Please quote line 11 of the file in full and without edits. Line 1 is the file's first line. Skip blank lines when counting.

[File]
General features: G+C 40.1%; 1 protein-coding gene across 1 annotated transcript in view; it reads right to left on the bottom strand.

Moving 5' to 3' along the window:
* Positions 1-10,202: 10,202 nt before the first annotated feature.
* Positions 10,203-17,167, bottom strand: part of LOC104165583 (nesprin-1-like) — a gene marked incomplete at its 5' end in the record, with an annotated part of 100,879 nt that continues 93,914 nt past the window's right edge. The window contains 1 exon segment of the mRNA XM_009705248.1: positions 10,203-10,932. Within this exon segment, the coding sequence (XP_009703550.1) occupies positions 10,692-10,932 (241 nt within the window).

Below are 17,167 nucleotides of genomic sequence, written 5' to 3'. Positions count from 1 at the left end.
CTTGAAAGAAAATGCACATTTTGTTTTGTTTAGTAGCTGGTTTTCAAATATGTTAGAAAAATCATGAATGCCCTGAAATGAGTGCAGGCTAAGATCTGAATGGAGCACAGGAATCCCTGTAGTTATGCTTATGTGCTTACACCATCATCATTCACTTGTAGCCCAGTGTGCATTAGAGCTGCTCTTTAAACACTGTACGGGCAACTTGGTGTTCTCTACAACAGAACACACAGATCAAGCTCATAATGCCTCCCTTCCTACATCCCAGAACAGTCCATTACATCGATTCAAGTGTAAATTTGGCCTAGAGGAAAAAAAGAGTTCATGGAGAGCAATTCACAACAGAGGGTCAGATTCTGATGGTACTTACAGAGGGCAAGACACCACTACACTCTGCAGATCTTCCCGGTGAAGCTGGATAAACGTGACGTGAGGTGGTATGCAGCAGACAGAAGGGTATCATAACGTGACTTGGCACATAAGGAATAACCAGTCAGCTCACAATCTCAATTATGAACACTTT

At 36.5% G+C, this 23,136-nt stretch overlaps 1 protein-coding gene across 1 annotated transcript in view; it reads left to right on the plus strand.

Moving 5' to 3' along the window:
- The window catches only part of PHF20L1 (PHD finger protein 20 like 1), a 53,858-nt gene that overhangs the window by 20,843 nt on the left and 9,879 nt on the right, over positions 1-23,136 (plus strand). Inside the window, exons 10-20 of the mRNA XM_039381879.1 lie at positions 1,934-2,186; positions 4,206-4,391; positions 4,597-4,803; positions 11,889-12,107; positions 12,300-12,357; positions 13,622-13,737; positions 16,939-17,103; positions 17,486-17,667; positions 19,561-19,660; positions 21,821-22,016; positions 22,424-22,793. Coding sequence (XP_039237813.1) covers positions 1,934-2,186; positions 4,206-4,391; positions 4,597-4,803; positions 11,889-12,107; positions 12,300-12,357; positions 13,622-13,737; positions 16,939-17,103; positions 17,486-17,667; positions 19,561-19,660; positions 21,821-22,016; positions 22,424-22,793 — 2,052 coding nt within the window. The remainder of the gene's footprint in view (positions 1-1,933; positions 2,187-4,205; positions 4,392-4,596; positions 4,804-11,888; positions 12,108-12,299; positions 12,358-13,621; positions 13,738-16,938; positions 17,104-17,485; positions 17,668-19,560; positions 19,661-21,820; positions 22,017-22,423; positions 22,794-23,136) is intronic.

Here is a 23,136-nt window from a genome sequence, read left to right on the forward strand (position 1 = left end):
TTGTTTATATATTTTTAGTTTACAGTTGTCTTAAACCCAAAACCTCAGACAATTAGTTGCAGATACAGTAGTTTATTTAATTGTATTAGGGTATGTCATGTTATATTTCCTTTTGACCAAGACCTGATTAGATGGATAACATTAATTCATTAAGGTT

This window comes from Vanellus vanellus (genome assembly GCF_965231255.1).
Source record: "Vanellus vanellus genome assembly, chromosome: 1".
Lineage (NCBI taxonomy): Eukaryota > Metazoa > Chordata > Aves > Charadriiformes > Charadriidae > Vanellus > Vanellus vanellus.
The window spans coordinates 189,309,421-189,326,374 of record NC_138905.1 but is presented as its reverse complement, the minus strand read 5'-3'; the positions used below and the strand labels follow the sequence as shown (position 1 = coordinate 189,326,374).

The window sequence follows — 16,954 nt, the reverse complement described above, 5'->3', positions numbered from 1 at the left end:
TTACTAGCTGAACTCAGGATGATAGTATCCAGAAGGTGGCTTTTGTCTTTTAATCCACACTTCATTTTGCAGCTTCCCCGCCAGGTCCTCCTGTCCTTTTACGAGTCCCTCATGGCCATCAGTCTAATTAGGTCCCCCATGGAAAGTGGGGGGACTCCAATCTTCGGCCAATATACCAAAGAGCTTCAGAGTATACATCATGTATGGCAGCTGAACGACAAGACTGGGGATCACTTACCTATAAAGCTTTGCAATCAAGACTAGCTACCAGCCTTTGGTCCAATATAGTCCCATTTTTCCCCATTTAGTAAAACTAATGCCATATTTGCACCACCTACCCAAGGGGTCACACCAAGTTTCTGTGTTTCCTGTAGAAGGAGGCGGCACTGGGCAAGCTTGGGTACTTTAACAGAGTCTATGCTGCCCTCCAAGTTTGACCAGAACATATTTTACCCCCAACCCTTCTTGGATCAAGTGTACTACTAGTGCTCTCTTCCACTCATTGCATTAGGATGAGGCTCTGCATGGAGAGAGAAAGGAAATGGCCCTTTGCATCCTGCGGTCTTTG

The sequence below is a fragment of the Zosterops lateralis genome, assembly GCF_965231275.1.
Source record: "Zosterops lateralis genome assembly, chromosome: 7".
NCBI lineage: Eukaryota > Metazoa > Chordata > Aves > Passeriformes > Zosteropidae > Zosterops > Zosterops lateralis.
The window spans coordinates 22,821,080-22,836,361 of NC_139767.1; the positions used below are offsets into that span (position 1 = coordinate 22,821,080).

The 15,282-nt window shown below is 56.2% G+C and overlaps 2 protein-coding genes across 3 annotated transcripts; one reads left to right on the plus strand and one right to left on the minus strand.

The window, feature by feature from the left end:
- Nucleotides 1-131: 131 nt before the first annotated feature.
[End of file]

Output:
TTGTTTATATATTTTTAGTTTACAGTTGTCTTAAACCCAAAACCTCAGACAATTAGTTGCAGATACAGTAGTTTATTTAATTGTATTAGGGTATGTCATGTTATATTTCCTTTTGACCAAGACCTGATTAGATGGATAACATTAATTCATTAAGGTT